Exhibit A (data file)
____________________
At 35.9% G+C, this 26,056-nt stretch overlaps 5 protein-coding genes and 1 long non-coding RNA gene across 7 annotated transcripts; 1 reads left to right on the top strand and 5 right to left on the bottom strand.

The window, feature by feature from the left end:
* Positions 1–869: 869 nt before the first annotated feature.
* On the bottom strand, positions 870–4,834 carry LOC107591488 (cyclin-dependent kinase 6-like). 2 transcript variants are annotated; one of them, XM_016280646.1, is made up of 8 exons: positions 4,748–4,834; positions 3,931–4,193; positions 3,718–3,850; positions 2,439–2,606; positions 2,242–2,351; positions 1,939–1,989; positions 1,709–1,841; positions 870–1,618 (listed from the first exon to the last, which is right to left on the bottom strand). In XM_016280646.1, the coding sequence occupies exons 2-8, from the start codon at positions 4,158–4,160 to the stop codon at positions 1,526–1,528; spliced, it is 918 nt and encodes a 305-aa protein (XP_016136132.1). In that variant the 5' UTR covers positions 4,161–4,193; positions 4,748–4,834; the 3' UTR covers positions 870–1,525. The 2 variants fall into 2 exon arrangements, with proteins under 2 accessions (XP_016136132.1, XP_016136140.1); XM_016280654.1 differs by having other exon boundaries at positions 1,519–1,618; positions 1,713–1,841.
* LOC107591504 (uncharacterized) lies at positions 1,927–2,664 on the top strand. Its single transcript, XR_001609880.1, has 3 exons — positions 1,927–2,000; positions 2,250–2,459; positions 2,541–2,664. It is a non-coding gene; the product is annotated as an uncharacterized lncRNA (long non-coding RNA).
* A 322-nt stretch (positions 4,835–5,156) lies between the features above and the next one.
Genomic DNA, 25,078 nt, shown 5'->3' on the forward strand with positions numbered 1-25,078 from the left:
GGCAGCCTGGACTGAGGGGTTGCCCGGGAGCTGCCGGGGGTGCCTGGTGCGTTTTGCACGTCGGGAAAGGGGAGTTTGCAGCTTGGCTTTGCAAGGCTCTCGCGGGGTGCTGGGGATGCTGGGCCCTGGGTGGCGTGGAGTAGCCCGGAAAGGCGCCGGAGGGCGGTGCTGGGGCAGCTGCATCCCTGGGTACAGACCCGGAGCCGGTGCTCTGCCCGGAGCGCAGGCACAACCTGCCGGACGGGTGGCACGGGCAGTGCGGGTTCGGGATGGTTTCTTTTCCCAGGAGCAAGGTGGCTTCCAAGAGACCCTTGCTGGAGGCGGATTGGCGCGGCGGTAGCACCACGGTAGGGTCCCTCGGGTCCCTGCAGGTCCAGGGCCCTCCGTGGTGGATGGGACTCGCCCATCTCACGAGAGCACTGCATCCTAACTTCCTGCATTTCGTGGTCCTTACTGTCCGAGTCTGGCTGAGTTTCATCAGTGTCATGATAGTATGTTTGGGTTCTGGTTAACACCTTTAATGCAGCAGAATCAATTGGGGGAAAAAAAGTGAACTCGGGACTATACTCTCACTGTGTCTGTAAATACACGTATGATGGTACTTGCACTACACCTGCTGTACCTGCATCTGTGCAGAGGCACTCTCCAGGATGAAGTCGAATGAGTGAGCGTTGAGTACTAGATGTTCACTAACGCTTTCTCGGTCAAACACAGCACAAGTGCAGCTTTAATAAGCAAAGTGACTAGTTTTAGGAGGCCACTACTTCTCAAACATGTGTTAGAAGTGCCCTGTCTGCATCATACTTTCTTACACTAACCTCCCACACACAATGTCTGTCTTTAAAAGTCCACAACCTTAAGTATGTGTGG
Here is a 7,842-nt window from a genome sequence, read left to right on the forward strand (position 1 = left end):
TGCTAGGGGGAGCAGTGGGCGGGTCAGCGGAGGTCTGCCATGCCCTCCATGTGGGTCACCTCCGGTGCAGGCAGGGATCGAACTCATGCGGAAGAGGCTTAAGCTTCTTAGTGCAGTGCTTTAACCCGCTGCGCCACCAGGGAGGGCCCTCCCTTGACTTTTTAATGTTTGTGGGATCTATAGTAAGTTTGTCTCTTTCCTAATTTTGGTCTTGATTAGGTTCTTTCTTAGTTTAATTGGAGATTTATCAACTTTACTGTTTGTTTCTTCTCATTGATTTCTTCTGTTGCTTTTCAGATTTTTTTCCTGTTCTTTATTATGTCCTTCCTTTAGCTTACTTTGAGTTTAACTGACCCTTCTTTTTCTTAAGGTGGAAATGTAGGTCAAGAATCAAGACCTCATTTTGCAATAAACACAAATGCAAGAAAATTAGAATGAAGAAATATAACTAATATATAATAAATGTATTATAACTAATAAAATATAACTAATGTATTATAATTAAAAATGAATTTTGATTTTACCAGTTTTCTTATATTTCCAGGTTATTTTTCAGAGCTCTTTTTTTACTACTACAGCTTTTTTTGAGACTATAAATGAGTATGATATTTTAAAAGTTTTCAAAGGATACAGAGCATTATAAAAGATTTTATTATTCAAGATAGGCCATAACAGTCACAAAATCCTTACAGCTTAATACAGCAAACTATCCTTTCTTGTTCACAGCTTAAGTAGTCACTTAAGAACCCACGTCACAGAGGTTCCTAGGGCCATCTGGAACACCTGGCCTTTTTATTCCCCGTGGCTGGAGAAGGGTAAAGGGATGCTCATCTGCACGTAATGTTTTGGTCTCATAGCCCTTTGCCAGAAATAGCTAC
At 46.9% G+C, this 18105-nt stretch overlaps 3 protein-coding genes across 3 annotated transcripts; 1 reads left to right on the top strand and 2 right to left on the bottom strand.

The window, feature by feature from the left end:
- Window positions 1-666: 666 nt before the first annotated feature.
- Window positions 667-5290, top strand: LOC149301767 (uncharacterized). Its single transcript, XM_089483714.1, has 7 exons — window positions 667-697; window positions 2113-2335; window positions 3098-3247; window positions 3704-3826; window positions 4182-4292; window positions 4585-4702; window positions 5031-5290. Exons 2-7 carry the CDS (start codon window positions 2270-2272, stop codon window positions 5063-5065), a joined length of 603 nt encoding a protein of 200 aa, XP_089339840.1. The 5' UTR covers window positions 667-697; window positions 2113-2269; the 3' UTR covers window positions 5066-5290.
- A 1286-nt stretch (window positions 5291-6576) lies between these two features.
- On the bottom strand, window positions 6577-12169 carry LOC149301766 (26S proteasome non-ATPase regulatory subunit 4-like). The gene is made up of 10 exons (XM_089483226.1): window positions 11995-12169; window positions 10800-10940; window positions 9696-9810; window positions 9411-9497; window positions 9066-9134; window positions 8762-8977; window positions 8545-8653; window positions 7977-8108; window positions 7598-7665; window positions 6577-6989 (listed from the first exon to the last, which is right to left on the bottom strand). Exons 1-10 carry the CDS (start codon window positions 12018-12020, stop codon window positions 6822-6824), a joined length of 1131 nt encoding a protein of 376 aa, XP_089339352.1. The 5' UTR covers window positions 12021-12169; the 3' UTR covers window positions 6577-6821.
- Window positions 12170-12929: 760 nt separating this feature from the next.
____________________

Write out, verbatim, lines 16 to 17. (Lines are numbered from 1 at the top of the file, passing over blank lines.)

- On the bottom strand, window positions 6577-12169 carry LOC149301766 (26S proteasome non-ATPase regulatory subunit 4-like). The gene is made up of 10 exons (XM_089483226.1): window positions 11995-12169; window positions 10800-10940; window positions 9696-9810; window positions 9411-9497; window positions 9066-9134; window positions 8762-8977; window positions 8545-8653; window positions 7977-8108; window positions 7598-7665; window positions 6577-6989 (listed from the first exon to the last, which is right to left on the bottom strand). Exons 1-10 carry the CDS (start codon window positions 12018-12020, stop codon window positions 6822-6824), a joined length of 1131 nt encoding a protein of 376 aa, XP_089339352.1. The 5' UTR covers window positions 12021-12169; the 3' UTR covers window positions 6577-6821.
- Window positions 12170-12929: 760 nt separating this feature from the next.